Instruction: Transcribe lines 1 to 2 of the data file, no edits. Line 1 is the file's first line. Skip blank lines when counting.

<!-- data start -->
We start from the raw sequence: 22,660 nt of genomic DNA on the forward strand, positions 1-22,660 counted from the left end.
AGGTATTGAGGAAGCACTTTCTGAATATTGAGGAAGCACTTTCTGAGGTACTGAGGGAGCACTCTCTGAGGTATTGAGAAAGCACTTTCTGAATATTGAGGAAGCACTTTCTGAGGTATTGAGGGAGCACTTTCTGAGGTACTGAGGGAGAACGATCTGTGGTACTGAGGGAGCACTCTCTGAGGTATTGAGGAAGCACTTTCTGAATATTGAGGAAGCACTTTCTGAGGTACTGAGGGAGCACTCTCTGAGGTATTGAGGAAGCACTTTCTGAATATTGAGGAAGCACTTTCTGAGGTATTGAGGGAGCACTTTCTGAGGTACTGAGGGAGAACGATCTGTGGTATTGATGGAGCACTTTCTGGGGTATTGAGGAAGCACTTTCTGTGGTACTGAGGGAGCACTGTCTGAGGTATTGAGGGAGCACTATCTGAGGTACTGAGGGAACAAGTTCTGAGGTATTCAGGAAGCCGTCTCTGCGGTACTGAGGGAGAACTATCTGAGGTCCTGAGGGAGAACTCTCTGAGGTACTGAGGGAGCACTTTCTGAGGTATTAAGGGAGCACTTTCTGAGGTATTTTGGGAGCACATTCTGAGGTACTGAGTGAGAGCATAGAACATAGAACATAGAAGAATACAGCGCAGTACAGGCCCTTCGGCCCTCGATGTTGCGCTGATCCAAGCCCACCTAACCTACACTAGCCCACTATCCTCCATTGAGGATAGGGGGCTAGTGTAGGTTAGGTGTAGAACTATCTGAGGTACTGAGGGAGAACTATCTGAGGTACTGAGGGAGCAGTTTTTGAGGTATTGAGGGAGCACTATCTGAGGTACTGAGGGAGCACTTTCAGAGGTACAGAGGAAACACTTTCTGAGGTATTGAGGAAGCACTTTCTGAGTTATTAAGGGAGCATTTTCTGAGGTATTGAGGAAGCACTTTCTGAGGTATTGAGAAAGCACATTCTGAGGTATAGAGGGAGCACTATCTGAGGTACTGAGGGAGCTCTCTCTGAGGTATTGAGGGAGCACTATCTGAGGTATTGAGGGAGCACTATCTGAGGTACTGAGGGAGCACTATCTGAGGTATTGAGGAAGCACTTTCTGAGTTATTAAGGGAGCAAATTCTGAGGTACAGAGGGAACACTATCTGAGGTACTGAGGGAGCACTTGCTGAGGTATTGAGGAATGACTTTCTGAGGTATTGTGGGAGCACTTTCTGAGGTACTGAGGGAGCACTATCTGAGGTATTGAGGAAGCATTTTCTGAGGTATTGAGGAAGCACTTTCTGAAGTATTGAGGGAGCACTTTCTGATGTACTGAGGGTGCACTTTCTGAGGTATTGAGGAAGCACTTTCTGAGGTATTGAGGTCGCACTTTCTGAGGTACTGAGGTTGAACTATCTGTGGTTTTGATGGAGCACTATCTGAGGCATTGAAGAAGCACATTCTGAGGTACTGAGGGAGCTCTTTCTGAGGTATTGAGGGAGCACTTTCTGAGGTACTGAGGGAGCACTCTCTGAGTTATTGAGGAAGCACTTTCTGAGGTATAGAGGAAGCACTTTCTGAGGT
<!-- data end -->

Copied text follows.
We start from the raw sequence: 22,660 nt of genomic DNA on the forward strand, positions 1-22,660 counted from the left end.
AGGTATTGAGGAAGCACTTTCTGAATATTGAGGAAGCACTTTCTGAGGTACTGAGGGAGCACTCTCTGAGGTATTGAGAAAGCACTTTCTGAATATTGAGGAAGCACTTTCTGAGGTATTGAGGGAGCACTTTCTGAGGTACTGAGGGAGAACGATCTGTGGTACTGAGGGAGCACTCTCTGAGGTATTGAGGAAGCACTTTCTGAATATTGAGGAAGCACTTTCTGAGGTACTGAGGGAGCACTCTCTGAGGTATTGAGGAAGCACTTTCTGAATATTGAGGAAGCACTTTCTGAGGTATTGAGGGAGCACTTTCTGAGGTACTGAGGGAGAACGATCTGTGGTATTGATGGAGCACTTTCTGGGGTATTGAGGAAGCACTTTCTGTGGTACTGAGGGAGCACTGTCTGAGGTATTGAGGGAGCACTATCTGAGGTACTGAGGGAACAAGTTCTGAGGTATTCAGGAAGCCGTCTCTGCGGTACTGAGGGAGAACTATCTGAGGTCCTGAGGGAGAACTCTCTGAGGTACTGAGGGAGCACTTTCTGAGGTATTAAGGGAGCACTTTCTGAGGTATTTTGGGAGCACATTCTGAGGTACTGAGTGAGAGCATAGAACATAGAACATAGAAGAATACAGCGCAGTACAGGCCCTTCGGCCCTCGATGTTGCGCTGATCCAAGCCCACCTAACCTACACTAGCCCACTATCCTCCATTGAGGATAGGGGGCTAGTGTAGGTTAGGTGTAGAACTATCTGAGGTACTGAGGGAGAACTATCTGAGGTACTGAGGGAGCAGTTTTTGAGGTATTGAGGGAGCACTATCTGAGGTACTGAGGGAGCACTTTCAGAGGTACAGAGGAAACACTTTCTGAGGTATTGAGGAAGCACTTTCTGAGTTATTAAGGGAGCATTTTCTGAGGTATTGAGGAAGCACTTTCTGAGGTATTGAGAAAGCACATTCTGAGGTATAGAGGGAGCACTATCTGAGGTACTGAGGGAGCTCTCTCTGAGGTATTGAGGGAGCACTATCTGAGGTATTGAGGGAGCACTATCTGAGGTACTGAGGGAGCACTATCTGAGGTATTGAGGAAGCACTTTCTGAGTTATTAAGGGAGCAAATTCTGAGGTACAGAGGGAACACTATCTGAGGTACTGAGGGAGCACTTGCTGAGGTATTGAGGAATGACTTTCTGAGGTATTGTGGGAGCACTTTCTGAGGTACTGAGGGAGCACTATCTGAGGTATTGAGGAAGCATTTTCTGAGGTATTGAGGAAGCACTTTCTGAAGTATTGAGGGAGCACTTTCTGATGTACTGAGGGTGCACTTTCTGAGGTATTGAGGAAGCACTTTCTGAGGTATTGAGGTCGCACTTTCTGAGGTACTGAGGTTGAACTATCTGTGGTTTTGATGGAGCACTATCTGAGGCATTGAAGAAGCACATTCTGAGGTACTGAGGGAGCTCTTTCTGAGGTATTGAGGGAGCACTTTCTGAGGTACTGAGGGAGCACTCTCTGAGTTATTGAGGAAGCACTTTCTGAGGTATAGAGGAAGCACTTTCTGAGGT